SEN. TED STEVENS: Senator, I had– I was talking in my own time. You’ll have time later.
SEN. ROBERT BYRD: All right. Thank you. Thank you for your courtesy.
SPOKESMAN: Senator, I was courteous to you. You have seven minutes over your time.
SEN. ROBERT BYRD: Seven minutes. Think of that. On an $87 billion request.
KWAME HOLMAN: Republicans asked hard questions as well. Pennsylvania’s Arlen Specter.
SEN. ARLEN SPECTER: Is it realistic, Mr. Secretary, to try to structure some of this with loans from others? Or looking to the Iraqi oil, where I think it is fair to use Iraqi resources to pay for the rebuilding of Iraq. We don’t want that oil. Is there some way we can offset this request in loans or IMF or World Bank?
DONALD RUMSFELD: Senator, I know that this is a subject that’s been looked at very hard by the administration and by the Office of Management and Budget, the Department of Treasury. The concern is that the Iraqis currently have something in the neighborhood of $200 billion of various types of obligations, whether reparations or debt.
SEN. ARLEN SPECTER: The $200 billion in debt expended by a tyrant… they’re really bankrupt. I don’t think we have to look toward repayment of that. We’re starting anew, and it seems to me that we can appropriately, by analogy to commercial transactions, look to their assets and to the future.
KWAME HOLMAN: North Dakota Democrat Byron Dorgan pointed out that Iraq’s largest debts are owed to Saudi Arabia and Kuwait.
SEN. BYRON DORGAN: Wouldn’t it be the height of irony if the U.S. taxpayer is paying for the reconstruction in Iraq while Iraq oil is producing revenues so that the Iraqi people can reimburse Kuwait and Saudi Arabia for debt incurred by Saddam Hussein? That is a Byzantine construct that I personally don’t support.
DONALD RUMSFELD: Senator, I’m– this isn’t my area of expertise, but my understanding is that any debt repayments have stopped. They have been put off under an international agreement until sometime in 2004. And the plan is that between now and then, there would be a significant debt restructuring conference that would take place. And I think that you can be certain that there is no intention that U.S. taxpayers’ dollars are going to go to pay off Saddam Hussein’s debt.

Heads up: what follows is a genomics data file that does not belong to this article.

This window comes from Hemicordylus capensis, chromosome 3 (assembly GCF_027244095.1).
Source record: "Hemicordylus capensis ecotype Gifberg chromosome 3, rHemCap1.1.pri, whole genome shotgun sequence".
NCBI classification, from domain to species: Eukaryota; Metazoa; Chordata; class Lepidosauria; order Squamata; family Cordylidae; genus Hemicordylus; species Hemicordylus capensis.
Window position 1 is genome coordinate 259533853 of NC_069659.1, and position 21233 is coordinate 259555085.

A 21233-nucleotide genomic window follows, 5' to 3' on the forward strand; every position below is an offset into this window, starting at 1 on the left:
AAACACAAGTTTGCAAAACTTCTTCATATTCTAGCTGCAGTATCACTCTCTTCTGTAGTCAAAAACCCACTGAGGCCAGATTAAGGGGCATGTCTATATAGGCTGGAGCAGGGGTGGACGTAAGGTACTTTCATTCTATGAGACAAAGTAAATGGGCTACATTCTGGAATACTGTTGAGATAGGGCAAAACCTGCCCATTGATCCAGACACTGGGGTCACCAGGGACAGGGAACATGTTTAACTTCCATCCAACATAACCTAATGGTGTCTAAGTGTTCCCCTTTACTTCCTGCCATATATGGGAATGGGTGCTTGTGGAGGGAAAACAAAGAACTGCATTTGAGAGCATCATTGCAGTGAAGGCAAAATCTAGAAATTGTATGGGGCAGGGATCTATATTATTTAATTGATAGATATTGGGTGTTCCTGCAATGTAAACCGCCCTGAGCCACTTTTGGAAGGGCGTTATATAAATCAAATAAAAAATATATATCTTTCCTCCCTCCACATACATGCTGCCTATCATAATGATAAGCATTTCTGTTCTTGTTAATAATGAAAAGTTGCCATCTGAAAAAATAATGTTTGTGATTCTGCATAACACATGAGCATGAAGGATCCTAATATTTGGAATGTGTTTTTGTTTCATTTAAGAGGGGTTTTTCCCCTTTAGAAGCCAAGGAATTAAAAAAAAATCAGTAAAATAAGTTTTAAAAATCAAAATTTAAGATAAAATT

KWAME HOLMAN: Vermont Democrat Patrick Leahy picked up on the comparisons some have drawn between the Iraq reconstruction money and the Marshall Plan which helped rebuild Europe after World War II.
SEN. PATRICK LEAHY: Let’s just make sure we understand a few of the facts. Much of the Marshall Plan was on a dollar-for-dollar match by the European nations. It wasn’t direct out from us; much was dollar-dollar match. I keep hearing about what it did for Germany. Germany was not the largest recipient. They were about 11 percent. England was around 25 percent. The Senate held 30 days of hearing. There were 100 nongovernmental witnesses. There were 1,466 pages of testimony. So I just wanted people to understand what the Marshall Plan was.
KWAME HOLMAN: But Chairman Stevens had his own recollections of the Marshall Plan.
SEN. TED STEVENS: You know, I left the military and went through college and then halfway through law school before the Marshall Plan started. We had a military occupation of the areas in Europe for over three years before the Marshall Plan was suggested. Is the other side suggesting we should go through a military occupation for a period of time? Do you want to do that? Do you really want military occupation and not a progress towards democracy in Iraq? I’m supporting this because I believe we’ll get our people home sooner if we move now to create something that will create democracy in Iraq.
KWAME HOLMAN: Chairman Stevens said he hopes to have the Iraq funding request approved by the committee and sent to the full Senate sometime next week.